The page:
Stobaeus 4.23.2464 γαμεῖτε νυν, γαμεῖτε, κᾆτα θνῄσκετε ἢ φαρμάκοισιν ἐκ γυναικὸς ἢ δόλοις.
<Ἅιδης> κρινεῖ ταῦτ(α) . . .
Schol. on Aristophanes, Wasps 762–3, naming Atreus as speaking to Aerope; <K>ΑΤΡΕΥΣ Wilamowitz (see note opposite)466 ἐγὼ χάριν σὴν παῖδά σου κατακτάνω;
Apollonius Dyscolus, On Prepositions p. 246.32 Schneider (Gramm. Gr. II.1) = Tryphon fr. 56 von Velsen
παῖδά σου Apollon.: παῖδας οὐ Bekker κατακτάνω (as question) Schmidt: κατακτενῶ Apollon. (as statement or question, eds.)
The wise man should never ease the reins on his wife, nor relax them and let her take control; for there is nothing trustworthy about her. If anyone gets a virtuous wife, he enjoys good fortune from a bad possession.1464
Well, go on and get married, get married, and then die either through poison or plot from your wife!465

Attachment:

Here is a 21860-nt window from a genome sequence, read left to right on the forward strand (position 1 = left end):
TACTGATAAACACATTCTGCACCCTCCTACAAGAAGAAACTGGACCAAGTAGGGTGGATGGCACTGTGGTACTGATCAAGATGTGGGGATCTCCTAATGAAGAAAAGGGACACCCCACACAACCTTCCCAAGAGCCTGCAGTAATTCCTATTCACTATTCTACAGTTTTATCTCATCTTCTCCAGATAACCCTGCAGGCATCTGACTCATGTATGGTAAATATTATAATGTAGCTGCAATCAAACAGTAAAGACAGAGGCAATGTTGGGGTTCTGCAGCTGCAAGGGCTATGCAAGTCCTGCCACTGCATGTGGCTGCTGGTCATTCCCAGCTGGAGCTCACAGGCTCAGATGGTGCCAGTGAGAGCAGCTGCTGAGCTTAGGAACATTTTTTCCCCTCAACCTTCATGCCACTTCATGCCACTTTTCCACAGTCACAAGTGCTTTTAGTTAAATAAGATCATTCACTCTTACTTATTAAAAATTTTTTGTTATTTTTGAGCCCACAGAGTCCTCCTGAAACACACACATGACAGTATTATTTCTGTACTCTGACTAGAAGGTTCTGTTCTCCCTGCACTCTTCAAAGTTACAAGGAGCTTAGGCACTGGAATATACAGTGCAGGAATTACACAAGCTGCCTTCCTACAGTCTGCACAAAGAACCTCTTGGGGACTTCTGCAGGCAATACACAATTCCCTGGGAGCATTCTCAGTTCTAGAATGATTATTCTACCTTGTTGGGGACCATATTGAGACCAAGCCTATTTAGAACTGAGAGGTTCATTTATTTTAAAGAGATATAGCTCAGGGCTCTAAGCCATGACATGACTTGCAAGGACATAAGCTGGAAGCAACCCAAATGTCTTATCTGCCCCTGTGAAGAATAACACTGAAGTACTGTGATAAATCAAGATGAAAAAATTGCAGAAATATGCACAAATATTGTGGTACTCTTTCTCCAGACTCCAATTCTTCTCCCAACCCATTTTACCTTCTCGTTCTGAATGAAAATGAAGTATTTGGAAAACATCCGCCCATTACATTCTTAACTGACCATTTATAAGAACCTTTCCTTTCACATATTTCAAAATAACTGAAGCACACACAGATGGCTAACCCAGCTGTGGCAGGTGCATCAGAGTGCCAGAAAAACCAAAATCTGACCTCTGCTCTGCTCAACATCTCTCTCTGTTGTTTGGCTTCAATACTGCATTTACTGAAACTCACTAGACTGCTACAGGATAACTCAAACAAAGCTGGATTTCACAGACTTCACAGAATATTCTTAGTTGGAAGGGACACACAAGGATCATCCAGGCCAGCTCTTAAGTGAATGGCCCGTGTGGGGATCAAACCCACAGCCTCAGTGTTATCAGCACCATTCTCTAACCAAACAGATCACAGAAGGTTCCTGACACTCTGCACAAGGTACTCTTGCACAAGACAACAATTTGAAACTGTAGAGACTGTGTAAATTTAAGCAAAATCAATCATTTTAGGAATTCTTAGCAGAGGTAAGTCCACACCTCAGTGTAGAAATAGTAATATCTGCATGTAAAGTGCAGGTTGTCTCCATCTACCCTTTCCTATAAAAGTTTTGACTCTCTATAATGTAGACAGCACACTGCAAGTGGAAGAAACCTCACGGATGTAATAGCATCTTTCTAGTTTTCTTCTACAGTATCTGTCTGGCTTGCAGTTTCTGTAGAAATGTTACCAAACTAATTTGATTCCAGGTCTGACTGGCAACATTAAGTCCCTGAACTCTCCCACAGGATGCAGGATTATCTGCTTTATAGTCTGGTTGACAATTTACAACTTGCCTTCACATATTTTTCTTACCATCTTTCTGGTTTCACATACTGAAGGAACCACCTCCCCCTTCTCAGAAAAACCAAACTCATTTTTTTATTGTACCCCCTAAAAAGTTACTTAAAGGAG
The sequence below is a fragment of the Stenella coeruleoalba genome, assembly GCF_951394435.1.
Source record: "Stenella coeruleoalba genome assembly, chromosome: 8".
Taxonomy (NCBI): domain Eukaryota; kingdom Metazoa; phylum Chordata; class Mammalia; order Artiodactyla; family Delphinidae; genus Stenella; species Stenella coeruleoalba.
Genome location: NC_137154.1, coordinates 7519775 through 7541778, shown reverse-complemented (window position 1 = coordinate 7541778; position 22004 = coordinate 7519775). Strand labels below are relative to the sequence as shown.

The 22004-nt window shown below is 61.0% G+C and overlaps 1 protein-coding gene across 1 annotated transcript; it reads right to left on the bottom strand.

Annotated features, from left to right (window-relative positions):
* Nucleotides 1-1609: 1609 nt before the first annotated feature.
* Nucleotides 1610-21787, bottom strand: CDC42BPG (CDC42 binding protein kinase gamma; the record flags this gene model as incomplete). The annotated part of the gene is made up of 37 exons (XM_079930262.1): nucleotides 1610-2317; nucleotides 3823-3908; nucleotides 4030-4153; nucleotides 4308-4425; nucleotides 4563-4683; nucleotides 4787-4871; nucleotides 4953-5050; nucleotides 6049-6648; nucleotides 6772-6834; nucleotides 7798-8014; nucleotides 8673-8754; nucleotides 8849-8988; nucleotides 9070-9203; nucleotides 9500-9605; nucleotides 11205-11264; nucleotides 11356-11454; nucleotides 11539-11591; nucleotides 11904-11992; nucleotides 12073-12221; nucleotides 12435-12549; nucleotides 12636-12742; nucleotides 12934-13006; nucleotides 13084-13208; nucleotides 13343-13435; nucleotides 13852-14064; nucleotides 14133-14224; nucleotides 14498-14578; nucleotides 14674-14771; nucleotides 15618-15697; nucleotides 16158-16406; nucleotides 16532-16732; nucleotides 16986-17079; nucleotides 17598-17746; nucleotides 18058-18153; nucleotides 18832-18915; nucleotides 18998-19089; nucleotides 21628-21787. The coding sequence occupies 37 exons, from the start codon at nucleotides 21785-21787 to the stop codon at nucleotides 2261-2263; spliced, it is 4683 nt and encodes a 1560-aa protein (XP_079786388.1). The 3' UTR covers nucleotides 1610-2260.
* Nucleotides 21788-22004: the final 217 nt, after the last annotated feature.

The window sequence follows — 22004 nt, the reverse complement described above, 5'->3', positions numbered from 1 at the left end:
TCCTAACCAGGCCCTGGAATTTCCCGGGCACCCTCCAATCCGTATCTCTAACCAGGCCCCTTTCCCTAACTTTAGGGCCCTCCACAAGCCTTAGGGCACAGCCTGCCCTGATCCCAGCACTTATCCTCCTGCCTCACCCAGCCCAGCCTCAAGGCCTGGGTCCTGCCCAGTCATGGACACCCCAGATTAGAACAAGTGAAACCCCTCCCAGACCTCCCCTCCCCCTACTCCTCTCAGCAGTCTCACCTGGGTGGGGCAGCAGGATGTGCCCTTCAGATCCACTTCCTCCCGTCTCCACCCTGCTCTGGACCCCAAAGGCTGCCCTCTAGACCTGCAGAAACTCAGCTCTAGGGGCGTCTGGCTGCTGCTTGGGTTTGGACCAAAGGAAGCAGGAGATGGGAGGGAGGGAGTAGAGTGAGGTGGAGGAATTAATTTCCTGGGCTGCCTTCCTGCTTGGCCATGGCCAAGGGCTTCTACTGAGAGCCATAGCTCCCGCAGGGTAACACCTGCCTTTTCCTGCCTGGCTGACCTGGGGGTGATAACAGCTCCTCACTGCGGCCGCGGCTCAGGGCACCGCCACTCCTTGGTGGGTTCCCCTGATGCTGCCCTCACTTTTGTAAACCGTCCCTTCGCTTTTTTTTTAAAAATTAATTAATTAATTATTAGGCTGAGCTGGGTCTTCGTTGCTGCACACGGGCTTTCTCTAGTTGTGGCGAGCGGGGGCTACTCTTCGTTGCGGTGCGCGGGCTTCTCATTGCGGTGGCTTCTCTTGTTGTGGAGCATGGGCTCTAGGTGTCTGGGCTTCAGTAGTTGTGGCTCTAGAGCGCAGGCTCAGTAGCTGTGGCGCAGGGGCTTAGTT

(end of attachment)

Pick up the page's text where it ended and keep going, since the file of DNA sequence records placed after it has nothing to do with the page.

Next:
<Hades> will judge this . . .466
Am I to kill your child as a favour to you?1
- 1Similarly F 1056–7.
- 1Wilamowitz, locating the play in Crete, removed Atreus from the cast-list and assigned this fragment to Catreus; but see the Introduction, and test. *v.6.
- 1Almost certainly Nauplius addressing Catreus about the proposed killing of Aerope. If Bekker’s ‘I will not kill your children’ is read, the children are Aerope and Clymene (cf. Apollodorus 3.2.2. = test. *iiic).